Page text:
Good people do not need laws to tell them to act responsibly, while bad people will find a way around the laws. - Plato
Last year, I wrote about Ireland’s sectoral agreements around its ambitious Climate Action plan (2021-2030).
Over a month ago, a report was published by the Environmental Protection Agency evaluating the government’s plan. The headline claim was that “EPA analysis shows that planned climate policies and measures, if fully implemented, could deliver up to 29 per cent emissions reduction by 2030 compared to 2018, a reduction of 4 per cent each year from 2022 to 2030. This is insufficient to achieve the ambition of 51 per cent emissions reduction in Ireland’s Climate Act.”
The important phrase here is if fully implemented. At this stage, indications are that the government will fall well short of even that 29 per cent projected reduction.
The Irish Green Party, the main environmental party, is part of the current government (albeit a minority in a coalition government). Partly due to their efforts, a law was passed in 2021 - the Climate Act.
In other words, the Irish state now must, by /law/, reach certain carbon budget targets at certain intervals in the future.
Since the publication of the EPA report, politicians have occasionally appeared on the media to answer questions about what their plans are to address climate change.
One question that baffled reporters often ask the politicians is something along the lines of “If the targets are not met, what happens to the government (legally speaking)?”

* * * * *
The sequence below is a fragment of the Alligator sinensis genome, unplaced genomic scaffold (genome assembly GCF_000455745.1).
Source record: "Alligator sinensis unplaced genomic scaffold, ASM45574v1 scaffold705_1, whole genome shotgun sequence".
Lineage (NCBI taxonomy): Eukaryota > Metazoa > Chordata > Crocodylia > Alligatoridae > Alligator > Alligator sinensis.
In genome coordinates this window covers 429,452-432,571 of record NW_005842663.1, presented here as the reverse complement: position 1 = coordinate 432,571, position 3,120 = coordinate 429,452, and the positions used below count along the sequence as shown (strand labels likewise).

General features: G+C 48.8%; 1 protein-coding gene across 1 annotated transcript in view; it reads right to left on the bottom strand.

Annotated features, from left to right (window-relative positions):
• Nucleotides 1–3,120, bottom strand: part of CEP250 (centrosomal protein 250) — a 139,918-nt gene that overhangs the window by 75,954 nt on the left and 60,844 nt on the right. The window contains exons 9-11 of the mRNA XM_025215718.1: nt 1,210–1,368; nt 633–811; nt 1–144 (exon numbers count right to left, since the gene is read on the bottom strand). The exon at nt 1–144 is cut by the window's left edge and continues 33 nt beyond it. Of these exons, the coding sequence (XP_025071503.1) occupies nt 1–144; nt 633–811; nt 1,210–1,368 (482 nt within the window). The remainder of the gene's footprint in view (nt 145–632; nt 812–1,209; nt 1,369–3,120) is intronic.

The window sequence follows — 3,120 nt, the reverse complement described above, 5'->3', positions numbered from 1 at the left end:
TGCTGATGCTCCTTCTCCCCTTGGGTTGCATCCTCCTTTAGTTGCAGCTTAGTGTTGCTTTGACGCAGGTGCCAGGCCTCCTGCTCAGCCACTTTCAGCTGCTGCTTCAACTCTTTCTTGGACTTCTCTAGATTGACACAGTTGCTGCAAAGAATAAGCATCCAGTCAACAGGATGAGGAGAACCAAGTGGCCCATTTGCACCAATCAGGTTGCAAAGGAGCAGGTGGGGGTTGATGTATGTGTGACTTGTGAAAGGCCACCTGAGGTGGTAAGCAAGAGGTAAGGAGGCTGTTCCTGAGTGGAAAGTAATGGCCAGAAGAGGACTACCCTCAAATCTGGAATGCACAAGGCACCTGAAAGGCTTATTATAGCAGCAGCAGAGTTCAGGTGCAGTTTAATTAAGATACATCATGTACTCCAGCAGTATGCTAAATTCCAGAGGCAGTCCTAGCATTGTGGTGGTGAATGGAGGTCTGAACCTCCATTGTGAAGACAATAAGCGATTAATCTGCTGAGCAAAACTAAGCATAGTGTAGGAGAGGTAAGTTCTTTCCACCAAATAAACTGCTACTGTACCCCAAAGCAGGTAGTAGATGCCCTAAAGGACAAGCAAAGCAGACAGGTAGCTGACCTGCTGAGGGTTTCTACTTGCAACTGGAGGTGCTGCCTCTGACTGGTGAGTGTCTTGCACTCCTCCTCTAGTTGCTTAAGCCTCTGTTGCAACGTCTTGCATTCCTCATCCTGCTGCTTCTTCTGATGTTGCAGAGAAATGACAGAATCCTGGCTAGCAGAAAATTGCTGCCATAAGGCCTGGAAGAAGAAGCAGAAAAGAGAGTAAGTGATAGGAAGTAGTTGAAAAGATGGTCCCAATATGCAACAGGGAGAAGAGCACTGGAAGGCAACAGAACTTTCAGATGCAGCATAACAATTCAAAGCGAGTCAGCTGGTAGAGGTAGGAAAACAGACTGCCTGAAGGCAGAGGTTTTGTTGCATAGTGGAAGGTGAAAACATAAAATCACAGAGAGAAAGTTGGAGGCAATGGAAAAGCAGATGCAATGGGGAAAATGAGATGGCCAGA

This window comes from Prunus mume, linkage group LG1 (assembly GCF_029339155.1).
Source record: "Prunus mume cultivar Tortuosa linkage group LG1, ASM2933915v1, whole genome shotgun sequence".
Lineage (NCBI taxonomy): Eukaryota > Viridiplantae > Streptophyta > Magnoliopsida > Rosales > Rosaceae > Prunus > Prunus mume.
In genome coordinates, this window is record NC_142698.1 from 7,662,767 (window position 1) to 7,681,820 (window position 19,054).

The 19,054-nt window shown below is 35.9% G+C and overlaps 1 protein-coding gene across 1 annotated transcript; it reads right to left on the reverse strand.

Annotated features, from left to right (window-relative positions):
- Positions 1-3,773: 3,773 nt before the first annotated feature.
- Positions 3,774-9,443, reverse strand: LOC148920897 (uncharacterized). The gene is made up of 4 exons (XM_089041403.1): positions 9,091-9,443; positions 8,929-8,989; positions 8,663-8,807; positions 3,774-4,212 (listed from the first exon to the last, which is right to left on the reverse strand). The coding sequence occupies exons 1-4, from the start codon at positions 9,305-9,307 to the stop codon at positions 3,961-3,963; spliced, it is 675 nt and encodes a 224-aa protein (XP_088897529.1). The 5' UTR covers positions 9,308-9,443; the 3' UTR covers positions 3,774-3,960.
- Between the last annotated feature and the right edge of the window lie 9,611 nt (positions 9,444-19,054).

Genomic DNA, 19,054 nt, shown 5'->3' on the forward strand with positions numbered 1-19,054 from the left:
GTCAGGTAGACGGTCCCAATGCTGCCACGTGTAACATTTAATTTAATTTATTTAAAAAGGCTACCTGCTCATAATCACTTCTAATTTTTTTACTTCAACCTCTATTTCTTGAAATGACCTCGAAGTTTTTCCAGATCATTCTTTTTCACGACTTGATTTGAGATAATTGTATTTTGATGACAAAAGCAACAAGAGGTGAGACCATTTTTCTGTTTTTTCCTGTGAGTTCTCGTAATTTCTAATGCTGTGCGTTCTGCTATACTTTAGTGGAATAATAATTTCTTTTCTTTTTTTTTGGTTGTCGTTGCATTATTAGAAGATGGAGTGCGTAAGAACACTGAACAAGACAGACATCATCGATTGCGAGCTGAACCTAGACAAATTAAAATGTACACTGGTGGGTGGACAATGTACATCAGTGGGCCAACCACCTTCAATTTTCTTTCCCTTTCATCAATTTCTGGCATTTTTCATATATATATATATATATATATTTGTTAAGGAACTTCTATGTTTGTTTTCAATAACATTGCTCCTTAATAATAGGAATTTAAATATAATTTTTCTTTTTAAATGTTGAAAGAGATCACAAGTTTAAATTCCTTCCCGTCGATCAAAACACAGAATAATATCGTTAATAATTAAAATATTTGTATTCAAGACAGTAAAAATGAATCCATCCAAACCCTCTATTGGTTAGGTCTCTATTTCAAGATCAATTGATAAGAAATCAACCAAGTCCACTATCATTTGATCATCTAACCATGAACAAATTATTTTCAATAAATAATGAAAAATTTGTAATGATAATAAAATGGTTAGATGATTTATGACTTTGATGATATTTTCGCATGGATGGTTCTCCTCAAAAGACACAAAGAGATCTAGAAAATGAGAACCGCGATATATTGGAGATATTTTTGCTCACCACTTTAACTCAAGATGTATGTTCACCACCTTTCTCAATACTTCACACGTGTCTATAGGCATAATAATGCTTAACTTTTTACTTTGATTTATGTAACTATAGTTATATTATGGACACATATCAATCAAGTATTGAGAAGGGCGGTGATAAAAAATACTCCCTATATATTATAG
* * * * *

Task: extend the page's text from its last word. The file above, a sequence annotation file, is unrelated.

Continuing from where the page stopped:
The confusion partly arises because the classic way of holding a government to account doesn’t apply here, i.e., you can’t vote the government ‘out’ along these lines, because failure to reach the targets by 2030 will most likely be the result of actions taken by successive governments. No one group of politicians will be ’to blame’.
The government can’t exactly fine itself (in a meaningful way), and no civil servants will lose their jobs. No one will go to prison. There will be no consequences for not meeting the targets (aside from the obvious environmental, social, and existential ones!).
Maybe there is some obvious answer to the question that I’m missing but, at a certain point over the last few months, people started to realise how meaningless passing the Climate Act was (a moment that gave some genuine hope - after all, the other citizens in the country work so hard to respect the ’laws’, surely the government will do the same?)
It was a fairly big call to action, but in the end the system just continued to stumble along as it always does.
Maybe it just takes some time for the new culture envisioned by the measures to settle in, and there certainly has been some progress. But, it’s probably more likely that later generations will look at all the efforts taken now (after all, it took a lot of work to write the legislation, agree targets with stakeholders from each sector, etc.) in awe at all the ways we found to run in circles while avoiding the real questions.